An investigation and funding into St Marys Pass and a potential new truck route is long overdue and ought to be a top priority.
The hazardous stretch of road is essential to connecting the East Coast, particularly St Helens, with both ends of the Apple Isle. The pass is one that unites the state is a way Tasmania's future AFL team could only hope for.
It serves both as a freight route and tourist passage, and its use is essential across a plethora of Tasmanian industries.
The key gateway to the East Coast has previously been described as "not fit for purpose" by Break O'Day mayor Mick Tucker and it's hard to disagree.
The pass has frequently faced closure, including for two months late last year after heavy rain led to a rockslide.
Throw in white-knuckled visitors following Google maps with no idea of the narrow road and blind corners, locals wanting to get home and trucks trying to do their job - and St Marys Pass is asking for trouble.
As the length of time to find a solution suggests, there is no simple fix.
The Fingal Valley doesn't make for smooth planning or relatively flat, straight-lined highways like its neighbouring Midlands does.
Consultation and business plans can have a bad rap for a lack of action. In this instance, it will be crucial and just as important as following through with the project.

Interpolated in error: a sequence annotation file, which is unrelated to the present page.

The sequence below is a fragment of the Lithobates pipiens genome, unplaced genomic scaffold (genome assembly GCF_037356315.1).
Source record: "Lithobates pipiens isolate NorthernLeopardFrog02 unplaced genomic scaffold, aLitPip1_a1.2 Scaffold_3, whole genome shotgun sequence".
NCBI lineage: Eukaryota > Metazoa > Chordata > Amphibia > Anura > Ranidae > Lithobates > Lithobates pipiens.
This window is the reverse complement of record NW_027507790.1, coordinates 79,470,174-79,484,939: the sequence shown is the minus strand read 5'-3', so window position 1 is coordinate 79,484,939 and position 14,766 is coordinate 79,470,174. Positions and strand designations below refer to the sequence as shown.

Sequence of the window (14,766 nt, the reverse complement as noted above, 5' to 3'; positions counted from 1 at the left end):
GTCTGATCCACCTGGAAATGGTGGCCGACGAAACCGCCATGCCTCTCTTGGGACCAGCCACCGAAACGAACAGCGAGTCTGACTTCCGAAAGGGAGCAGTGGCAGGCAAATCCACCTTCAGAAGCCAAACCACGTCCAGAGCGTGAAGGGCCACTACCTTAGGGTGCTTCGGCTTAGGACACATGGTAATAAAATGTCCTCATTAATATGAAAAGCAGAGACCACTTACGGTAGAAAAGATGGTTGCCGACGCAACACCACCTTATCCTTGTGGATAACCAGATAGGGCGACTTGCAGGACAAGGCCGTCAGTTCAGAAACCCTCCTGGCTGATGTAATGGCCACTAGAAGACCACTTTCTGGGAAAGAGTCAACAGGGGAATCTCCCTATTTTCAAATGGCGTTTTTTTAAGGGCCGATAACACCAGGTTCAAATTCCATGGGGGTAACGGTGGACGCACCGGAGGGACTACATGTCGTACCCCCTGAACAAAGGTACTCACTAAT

The Department of State Growth has reported it has the funding to undertake a feasibility study into an alternative route and plans to work with specialists to pull together a business case.
As suggested during Break O'Day's monthly question time, getting trucks off the road and finding a different, safer path for larger vehicles is at the top of the wish list for any business case.
If the alternative route turns into a bypass of St Marys - the town - lessons ought to be learnt from Tasmania's past.
One of the most recent ones is that of Brighton, where a community once crying out for highway traffic to be diverted now ask for visitors to return to its shops.
However, unlike Brighton, avoiding St Marys Pass is a safety issue, not just one to cut out mere minutes to a trip nor to get cars off flat, wide roads.
Making the trip to the East Coast shouldn't be fraught with anxiety over safety. Investigation and business case into making St Helens more accessible is a no-brainer, as is following through on whatever the recommendations may be.
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